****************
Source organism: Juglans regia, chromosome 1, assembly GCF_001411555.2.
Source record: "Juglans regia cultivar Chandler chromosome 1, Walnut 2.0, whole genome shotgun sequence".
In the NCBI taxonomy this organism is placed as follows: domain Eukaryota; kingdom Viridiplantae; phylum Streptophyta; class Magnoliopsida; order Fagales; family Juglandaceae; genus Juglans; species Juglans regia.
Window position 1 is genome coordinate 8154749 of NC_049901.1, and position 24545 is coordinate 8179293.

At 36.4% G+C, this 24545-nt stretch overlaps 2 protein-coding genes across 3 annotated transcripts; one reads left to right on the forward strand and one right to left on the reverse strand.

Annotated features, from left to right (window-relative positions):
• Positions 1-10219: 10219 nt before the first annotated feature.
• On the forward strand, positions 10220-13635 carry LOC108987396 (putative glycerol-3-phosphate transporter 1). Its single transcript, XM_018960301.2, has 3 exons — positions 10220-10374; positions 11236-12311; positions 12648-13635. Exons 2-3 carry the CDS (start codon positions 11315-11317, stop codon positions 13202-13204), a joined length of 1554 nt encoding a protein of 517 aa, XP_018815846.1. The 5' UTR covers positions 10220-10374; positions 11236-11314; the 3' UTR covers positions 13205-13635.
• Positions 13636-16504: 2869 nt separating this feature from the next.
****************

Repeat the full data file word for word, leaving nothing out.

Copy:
Source organism: Juglans regia, chromosome 1, assembly GCF_001411555.2.
Source record: "Juglans regia cultivar Chandler chromosome 1, Walnut 2.0, whole genome shotgun sequence".
In the NCBI taxonomy this organism is placed as follows: domain Eukaryota; kingdom Viridiplantae; phylum Streptophyta; class Magnoliopsida; order Fagales; family Juglandaceae; genus Juglans; species Juglans regia.
Window position 1 is genome coordinate 8154749 of NC_049901.1, and position 24545 is coordinate 8179293.

At 36.4% G+C, this 24545-nt stretch overlaps 2 protein-coding genes across 3 annotated transcripts; one reads left to right on the forward strand and one right to left on the reverse strand.

Annotated features, from left to right (window-relative positions):
• Positions 1-10219: 10219 nt before the first annotated feature.
• On the forward strand, positions 10220-13635 carry LOC108987396 (putative glycerol-3-phosphate transporter 1). Its single transcript, XM_018960301.2, has 3 exons — positions 10220-10374; positions 11236-12311; positions 12648-13635. Exons 2-3 carry the CDS (start codon positions 11315-11317, stop codon positions 13202-13204), a joined length of 1554 nt encoding a protein of 517 aa, XP_018815846.1. The 5' UTR covers positions 10220-10374; positions 11236-11314; the 3' UTR covers positions 13205-13635.
• Positions 13636-16504: 2869 nt separating this feature from the next.